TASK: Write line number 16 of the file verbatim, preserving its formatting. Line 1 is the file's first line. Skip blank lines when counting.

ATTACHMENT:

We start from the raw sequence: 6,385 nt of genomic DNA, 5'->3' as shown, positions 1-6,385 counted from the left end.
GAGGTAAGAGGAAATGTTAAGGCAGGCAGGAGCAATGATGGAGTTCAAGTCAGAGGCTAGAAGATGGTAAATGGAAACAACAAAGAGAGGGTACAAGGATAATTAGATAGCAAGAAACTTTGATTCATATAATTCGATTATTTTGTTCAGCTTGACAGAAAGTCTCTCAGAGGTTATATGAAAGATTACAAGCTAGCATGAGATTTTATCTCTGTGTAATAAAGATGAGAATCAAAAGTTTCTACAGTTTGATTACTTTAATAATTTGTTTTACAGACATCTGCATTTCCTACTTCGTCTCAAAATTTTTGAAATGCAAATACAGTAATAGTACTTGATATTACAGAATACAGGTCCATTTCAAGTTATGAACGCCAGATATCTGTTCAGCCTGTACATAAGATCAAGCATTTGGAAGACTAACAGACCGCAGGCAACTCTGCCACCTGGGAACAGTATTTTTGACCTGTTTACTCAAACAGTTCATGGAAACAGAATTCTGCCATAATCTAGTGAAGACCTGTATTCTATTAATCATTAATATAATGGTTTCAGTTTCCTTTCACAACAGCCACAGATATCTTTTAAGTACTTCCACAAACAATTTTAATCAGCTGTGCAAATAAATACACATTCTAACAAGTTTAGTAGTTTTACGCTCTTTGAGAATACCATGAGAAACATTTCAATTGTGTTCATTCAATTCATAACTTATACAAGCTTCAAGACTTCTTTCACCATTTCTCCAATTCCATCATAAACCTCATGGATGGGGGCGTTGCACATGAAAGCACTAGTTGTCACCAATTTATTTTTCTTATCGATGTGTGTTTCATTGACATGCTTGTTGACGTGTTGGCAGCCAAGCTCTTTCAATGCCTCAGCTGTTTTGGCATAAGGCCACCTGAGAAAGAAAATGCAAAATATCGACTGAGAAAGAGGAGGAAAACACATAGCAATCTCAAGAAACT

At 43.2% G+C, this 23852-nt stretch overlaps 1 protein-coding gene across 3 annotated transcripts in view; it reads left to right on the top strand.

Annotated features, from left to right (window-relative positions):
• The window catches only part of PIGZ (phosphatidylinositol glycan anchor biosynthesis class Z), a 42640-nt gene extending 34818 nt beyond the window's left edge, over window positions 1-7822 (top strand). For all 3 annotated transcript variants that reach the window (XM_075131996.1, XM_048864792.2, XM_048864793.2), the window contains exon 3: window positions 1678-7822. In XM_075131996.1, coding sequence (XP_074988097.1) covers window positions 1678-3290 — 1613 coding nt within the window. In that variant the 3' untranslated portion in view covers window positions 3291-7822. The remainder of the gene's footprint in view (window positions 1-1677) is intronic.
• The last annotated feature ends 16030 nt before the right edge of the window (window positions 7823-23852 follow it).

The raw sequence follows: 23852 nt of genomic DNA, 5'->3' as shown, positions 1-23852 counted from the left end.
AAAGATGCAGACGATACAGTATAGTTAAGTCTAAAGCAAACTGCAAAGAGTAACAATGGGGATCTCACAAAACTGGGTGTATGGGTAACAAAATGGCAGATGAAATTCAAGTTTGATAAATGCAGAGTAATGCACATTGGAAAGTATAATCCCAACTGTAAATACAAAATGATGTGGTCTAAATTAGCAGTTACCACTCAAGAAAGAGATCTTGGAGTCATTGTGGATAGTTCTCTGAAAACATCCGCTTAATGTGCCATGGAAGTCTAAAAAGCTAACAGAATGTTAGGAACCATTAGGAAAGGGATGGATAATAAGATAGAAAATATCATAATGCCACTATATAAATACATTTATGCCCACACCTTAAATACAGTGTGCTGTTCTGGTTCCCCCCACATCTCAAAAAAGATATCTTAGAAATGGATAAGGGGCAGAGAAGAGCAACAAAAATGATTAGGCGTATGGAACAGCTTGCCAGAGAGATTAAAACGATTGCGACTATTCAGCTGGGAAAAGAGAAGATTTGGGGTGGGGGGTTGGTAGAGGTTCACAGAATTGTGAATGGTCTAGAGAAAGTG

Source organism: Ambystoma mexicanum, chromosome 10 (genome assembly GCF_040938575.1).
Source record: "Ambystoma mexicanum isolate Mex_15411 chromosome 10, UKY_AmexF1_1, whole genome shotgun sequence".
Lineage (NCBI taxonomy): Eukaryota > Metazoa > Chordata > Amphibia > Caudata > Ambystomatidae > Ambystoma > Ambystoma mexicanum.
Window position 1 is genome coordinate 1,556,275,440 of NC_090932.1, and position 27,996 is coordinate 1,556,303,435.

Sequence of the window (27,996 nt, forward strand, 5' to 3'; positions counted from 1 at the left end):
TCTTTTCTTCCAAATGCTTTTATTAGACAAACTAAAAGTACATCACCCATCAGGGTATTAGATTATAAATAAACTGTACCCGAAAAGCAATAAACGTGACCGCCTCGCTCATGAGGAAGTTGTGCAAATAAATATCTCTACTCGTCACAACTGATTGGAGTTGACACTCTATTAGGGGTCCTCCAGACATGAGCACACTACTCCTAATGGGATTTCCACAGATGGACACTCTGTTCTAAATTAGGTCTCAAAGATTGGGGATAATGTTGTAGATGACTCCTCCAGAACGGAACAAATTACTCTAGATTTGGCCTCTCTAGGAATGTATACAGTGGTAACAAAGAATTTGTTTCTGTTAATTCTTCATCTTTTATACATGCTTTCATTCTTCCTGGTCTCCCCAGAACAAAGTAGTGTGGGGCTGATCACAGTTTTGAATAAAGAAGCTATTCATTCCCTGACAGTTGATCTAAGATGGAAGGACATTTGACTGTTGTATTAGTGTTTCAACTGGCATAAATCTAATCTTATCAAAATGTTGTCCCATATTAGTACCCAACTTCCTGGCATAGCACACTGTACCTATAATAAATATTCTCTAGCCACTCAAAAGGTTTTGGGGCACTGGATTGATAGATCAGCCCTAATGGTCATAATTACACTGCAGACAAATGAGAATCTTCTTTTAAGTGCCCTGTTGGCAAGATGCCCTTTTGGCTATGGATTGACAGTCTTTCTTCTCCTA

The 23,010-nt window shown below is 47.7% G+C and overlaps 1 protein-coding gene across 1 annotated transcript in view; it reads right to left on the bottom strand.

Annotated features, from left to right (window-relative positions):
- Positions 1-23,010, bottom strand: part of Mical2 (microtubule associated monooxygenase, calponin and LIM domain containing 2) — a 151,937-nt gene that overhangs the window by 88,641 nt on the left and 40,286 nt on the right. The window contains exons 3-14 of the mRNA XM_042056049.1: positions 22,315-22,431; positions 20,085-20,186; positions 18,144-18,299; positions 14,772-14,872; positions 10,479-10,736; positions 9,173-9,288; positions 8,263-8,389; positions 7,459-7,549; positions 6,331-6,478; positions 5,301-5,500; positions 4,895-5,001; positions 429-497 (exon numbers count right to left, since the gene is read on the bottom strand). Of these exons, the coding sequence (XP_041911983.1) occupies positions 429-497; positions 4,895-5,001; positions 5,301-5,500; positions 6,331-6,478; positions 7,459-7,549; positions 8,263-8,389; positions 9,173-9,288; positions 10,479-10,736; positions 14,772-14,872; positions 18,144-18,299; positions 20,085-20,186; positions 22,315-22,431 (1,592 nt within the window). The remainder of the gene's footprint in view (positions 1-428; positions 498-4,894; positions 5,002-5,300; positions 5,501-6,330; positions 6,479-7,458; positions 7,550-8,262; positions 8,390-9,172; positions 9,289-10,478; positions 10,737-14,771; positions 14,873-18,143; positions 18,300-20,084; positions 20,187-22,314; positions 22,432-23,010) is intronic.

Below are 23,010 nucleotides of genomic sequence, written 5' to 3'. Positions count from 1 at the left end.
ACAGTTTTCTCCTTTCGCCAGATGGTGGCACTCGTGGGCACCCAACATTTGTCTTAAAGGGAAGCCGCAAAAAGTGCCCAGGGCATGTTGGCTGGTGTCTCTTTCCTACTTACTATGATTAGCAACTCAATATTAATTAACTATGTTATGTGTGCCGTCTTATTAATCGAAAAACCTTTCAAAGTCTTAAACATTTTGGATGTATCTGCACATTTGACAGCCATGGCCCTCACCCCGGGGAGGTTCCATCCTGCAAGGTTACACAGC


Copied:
Annotated features, from left to right (window-relative positions):